We’re lucky in Scotland. It’s a beautiful country with an abundance of wildlife. From otters to owls, swans to seals and badgers to beavers, we’re blessed with a rich, diverse range of wild animals. As we see thousands of wild animals come through the doors of our National Wildlife Rescue Centre, we appreciate more than most the need to respect and nurture the natural world to help wild animals thrive. Here, you’ll find all the information you need on Scottish wildlife – and guidance on when something might need our help.










Wildlife FAQs

We often find that birds who are on the ground and can’t fly are fledglings. These are young birds who are still learning to fly and shouldn’t be disturbed.

You will see a lot of fledglings in the spring and summer months, as this is when most birds breed, don’t be alarmed as they are still being cared for by their parents.

Our animal helpline operators will be able to determine if a bird is in fact a fledgling who is learning to fly. We advise that fledglings are left alone unless they appear to be injured or are in danger. If you are unsure call us on 03000 999 999.

Should a bird be injured we will be able to send an animal rescue officer out to help. The officer will be able to assess the injury and determine if we can rehabilitate the bird. If a bird is severely injured sometimes the kindest option is to put the bird to sleep to prevent further suffering.

Birds that we rescue are taken to our National Wildlife Rescue Centre in Fishcross to be rehabilitated before being released back into the wild once they are fit and healthy.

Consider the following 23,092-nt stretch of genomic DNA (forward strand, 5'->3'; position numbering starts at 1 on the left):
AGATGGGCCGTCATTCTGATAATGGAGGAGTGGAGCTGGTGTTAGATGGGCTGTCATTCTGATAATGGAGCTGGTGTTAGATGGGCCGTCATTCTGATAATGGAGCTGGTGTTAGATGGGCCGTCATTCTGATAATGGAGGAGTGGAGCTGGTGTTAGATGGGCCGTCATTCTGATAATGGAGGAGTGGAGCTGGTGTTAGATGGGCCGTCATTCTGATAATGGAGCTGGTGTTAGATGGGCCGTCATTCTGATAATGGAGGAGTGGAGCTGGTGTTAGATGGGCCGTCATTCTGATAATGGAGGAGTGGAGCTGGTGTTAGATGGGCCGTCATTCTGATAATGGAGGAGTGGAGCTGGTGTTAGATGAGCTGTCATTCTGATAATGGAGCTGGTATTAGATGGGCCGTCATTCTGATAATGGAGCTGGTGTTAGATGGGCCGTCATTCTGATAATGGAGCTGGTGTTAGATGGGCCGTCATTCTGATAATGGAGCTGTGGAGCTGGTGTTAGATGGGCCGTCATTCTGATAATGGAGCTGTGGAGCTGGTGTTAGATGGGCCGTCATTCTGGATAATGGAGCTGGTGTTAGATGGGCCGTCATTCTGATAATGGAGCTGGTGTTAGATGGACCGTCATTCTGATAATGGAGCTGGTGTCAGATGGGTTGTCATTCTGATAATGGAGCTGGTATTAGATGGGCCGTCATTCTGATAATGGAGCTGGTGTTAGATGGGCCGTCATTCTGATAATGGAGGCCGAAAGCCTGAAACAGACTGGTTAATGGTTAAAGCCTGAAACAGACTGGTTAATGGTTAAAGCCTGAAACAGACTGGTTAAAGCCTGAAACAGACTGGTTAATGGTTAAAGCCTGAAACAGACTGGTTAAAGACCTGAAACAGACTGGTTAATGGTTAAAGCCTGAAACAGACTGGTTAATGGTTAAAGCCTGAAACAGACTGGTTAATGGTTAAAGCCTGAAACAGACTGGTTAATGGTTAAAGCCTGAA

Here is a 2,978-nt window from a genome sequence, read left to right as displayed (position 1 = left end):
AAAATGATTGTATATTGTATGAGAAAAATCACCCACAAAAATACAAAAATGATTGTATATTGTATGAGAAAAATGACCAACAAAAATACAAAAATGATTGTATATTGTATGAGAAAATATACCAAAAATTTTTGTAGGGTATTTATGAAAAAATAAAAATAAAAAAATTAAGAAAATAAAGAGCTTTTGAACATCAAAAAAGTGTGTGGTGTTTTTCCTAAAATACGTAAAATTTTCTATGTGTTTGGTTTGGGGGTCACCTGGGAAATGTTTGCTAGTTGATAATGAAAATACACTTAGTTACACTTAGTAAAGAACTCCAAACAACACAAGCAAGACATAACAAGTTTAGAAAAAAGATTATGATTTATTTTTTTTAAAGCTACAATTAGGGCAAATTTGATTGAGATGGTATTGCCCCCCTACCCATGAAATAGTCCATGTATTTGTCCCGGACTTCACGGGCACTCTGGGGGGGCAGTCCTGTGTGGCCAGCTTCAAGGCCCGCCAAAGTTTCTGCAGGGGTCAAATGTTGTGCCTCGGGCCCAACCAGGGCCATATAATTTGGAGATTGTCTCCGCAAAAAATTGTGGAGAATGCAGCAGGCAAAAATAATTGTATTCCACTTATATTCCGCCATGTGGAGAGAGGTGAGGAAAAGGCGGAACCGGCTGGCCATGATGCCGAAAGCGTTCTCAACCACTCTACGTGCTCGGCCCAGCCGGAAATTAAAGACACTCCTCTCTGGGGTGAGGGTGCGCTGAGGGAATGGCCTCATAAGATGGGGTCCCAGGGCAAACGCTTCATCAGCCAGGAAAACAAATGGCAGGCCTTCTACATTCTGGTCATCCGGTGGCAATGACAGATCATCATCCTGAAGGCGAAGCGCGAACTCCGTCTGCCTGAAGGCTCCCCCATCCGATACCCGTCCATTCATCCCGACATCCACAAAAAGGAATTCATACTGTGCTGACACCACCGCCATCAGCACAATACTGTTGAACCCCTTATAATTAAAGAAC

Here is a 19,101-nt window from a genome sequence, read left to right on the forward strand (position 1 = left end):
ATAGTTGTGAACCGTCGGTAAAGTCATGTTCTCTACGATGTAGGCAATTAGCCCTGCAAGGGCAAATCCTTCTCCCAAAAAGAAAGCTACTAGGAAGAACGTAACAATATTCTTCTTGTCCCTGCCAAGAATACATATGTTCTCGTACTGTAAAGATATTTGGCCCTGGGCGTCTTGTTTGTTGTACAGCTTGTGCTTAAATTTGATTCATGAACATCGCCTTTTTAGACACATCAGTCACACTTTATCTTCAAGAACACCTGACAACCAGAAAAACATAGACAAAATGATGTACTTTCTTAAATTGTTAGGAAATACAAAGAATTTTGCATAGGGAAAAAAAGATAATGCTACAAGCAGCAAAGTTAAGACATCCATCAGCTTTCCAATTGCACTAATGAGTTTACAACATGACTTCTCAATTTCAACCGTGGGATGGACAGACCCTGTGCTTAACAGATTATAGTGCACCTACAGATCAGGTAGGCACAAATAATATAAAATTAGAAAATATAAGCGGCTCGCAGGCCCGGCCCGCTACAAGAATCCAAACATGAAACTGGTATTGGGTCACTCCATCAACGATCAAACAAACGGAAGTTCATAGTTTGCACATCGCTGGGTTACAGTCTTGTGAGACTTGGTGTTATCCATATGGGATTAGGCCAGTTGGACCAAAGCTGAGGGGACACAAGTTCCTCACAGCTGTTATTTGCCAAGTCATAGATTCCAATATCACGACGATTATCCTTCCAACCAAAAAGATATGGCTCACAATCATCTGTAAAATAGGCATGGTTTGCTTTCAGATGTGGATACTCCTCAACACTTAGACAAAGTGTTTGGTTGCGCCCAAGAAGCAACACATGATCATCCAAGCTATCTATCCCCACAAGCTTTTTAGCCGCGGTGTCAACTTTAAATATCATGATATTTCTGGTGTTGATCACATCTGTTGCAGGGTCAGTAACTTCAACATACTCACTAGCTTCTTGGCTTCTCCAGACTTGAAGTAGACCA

It can be tempting to want to help a young bird who may look helpless and we know people have the best intentions at heart but this is natural and their parents will be looking over them nearby. Most young birds will leave the nest once fully feathered, but unable to fly.

If a bird is in a potentially dangerous place such as a busy path or near a road then we would suggest moving it to a safe place nearby, where the parents can still hear their young.

If, after watching from a safe distance, you still believe the fledgling has been abandoned then please contact our animal helpline on 03000 999 999 for advice.

We receive many calls each year about ducklings and are often able to return them to their natural habitat.

Although ducklings are taught from a young age to fend for themselves, their mothers are very maternal and usually stay with them until they are fully feathered and can fend for themselves.

If the ducklings don’t appear to be with their mother or are in danger, then please call our animal helpline on 03000 999 999 as we will be able to take them to our National Wildlife Rescue Centre to be care for until they are ready to be released back into the wild.